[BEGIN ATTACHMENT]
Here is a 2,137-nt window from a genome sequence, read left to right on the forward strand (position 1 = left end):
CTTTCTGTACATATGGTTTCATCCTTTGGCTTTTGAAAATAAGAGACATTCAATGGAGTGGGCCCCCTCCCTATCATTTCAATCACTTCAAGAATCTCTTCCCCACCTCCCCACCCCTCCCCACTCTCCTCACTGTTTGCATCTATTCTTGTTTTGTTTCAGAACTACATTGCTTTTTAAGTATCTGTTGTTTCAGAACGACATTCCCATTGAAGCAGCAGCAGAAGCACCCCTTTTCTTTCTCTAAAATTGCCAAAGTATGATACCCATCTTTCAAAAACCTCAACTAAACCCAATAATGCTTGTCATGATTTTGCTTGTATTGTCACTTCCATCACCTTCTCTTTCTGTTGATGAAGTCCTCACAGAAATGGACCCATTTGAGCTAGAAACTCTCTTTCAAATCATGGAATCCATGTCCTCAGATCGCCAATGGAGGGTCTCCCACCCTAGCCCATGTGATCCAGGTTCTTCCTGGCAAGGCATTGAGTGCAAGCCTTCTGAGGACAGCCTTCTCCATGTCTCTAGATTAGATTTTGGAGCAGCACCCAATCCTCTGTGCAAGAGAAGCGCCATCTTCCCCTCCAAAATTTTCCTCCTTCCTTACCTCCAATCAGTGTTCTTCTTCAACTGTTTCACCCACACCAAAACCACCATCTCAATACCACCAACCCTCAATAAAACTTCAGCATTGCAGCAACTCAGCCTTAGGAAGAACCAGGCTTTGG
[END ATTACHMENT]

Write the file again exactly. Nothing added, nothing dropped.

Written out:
Here is a 2,137-nt window from a genome sequence, read left to right on the forward strand (position 1 = left end):
CTTTCTGTACATATGGTTTCATCCTTTGGCTTTTGAAAATAAGAGACATTCAATGGAGTGGGCCCCCTCCCTATCATTTCAATCACTTCAAGAATCTCTTCCCCACCTCCCCACCCCTCCCCACTCTCCTCACTGTTTGCATCTATTCTTGTTTTGTTTCAGAACTACATTGCTTTTTAAGTATCTGTTGTTTCAGAACGACATTCCCATTGAAGCAGCAGCAGAAGCACCCCTTTTCTTTCTCTAAAATTGCCAAAGTATGATACCCATCTTTCAAAAACCTCAACTAAACCCAATAATGCTTGTCATGATTTTGCTTGTATTGTCACTTCCATCACCTTCTCTTTCTGTTGATGAAGTCCTCACAGAAATGGACCCATTTGAGCTAGAAACTCTCTTTCAAATCATGGAATCCATGTCCTCAGATCGCCAATGGAGGGTCTCCCACCCTAGCCCATGTGATCCAGGTTCTTCCTGGCAAGGCATTGAGTGCAAGCCTTCTGAGGACAGCCTTCTCCATGTCTCTAGATTAGATTTTGGAGCAGCACCCAATCCTCTGTGCAAGAGAAGCGCCATCTTCCCCTCCAAAATTTTCCTCCTTCCTTACCTCCAATCAGTGTTCTTCTTCAACTGTTTCACCCACACCAAAACCACCATCTCAATACCACCAACCCTCAATAAAACTTCAGCATTGCAGCAACTCAGCCTTAGGAAGAACCAGGCTTTGG